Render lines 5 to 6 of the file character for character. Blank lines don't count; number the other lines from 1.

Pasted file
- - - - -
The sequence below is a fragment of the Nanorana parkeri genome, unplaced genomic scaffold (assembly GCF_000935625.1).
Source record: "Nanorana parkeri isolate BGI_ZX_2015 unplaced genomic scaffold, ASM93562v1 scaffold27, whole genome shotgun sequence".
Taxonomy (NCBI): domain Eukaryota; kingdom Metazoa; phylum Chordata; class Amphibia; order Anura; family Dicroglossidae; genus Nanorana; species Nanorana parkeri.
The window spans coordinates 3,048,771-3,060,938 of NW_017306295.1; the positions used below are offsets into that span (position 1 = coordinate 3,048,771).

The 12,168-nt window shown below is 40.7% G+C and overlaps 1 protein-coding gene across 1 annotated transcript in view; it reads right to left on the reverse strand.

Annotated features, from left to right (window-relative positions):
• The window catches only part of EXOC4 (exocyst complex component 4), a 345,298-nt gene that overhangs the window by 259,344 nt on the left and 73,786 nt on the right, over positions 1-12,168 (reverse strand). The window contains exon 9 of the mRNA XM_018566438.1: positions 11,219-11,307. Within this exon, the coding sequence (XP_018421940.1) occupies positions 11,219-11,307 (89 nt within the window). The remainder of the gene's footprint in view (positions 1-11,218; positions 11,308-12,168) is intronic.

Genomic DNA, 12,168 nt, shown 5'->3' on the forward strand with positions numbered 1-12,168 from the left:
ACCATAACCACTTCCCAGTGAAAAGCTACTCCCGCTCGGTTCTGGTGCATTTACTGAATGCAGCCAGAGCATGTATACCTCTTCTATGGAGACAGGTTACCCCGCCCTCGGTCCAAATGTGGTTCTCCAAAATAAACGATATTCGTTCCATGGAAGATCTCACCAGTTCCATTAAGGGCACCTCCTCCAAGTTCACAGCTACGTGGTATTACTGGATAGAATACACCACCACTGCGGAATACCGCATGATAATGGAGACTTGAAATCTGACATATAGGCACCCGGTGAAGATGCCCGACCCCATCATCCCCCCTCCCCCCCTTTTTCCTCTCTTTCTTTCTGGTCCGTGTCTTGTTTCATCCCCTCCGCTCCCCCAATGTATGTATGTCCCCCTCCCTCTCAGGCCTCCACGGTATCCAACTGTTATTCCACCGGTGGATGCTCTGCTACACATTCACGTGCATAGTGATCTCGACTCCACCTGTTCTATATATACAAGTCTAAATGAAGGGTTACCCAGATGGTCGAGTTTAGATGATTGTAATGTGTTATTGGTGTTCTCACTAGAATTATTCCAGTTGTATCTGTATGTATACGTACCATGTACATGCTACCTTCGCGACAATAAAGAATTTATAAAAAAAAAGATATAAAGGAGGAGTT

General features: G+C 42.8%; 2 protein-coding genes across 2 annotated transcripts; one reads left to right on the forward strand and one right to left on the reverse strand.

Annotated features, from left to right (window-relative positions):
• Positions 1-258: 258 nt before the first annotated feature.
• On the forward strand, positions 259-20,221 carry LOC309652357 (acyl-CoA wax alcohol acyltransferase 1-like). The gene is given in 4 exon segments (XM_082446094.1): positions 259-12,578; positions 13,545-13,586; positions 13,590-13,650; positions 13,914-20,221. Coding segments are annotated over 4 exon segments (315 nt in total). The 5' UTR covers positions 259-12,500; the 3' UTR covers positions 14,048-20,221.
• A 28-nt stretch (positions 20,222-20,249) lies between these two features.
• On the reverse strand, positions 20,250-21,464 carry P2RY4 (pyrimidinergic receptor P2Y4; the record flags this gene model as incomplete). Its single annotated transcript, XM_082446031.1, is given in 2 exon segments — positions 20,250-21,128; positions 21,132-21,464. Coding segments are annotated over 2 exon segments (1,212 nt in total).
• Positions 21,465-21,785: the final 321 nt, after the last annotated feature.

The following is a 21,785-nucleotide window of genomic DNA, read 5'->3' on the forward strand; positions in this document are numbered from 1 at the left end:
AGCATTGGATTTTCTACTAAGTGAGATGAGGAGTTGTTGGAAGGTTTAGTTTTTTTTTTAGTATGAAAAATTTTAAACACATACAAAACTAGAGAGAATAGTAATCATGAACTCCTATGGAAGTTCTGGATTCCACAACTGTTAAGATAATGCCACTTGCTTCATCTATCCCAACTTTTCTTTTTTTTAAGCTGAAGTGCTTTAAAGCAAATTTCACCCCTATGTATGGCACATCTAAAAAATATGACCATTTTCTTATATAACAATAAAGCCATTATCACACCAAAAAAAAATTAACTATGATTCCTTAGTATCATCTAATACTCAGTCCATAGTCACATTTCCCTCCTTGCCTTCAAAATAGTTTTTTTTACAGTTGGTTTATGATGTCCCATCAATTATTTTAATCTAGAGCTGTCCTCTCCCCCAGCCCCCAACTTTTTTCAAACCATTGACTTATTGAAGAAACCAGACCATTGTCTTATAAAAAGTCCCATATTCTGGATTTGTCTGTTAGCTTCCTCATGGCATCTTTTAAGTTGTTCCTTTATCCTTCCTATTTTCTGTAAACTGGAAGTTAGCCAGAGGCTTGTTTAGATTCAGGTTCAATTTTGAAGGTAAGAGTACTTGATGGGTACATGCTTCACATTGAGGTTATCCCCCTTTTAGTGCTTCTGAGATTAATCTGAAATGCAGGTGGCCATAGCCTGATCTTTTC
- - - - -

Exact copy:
The 12,168-nt window shown below is 40.7% G+C and overlaps 1 protein-coding gene across 1 annotated transcript in view; it reads right to left on the reverse strand.

Annotated features, from left to right (window-relative positions):